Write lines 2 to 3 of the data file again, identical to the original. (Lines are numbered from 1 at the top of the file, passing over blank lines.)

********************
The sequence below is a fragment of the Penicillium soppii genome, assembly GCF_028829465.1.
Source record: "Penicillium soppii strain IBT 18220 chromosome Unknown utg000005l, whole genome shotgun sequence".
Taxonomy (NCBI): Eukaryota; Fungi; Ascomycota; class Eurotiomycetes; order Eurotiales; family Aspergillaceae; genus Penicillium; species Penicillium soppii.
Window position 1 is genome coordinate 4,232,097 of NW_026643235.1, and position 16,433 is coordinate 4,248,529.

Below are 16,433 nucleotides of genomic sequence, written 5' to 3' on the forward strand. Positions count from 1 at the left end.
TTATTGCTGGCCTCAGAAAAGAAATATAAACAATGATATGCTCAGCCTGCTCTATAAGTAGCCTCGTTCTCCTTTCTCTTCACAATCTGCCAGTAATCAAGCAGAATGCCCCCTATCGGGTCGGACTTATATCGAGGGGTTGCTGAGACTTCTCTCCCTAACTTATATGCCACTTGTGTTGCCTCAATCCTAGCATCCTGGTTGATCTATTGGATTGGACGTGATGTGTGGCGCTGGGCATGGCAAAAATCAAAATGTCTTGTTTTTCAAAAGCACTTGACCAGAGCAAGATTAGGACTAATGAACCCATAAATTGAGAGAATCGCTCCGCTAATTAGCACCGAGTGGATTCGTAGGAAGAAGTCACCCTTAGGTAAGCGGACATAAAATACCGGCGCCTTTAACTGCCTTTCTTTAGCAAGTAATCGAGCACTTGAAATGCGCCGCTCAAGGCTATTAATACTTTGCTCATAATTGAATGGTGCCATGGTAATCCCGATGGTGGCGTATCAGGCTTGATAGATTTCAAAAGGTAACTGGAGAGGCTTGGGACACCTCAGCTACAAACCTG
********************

Source record: "Penicillium soppii strain IBT 18220 chromosome Unknown utg000005l, whole genome shotgun sequence".
Taxonomy (NCBI): Eukaryota; Fungi; Ascomycota; class Eurotiomycetes; order Eurotiales; family Aspergillaceae; genus Penicillium; species Penicillium soppii.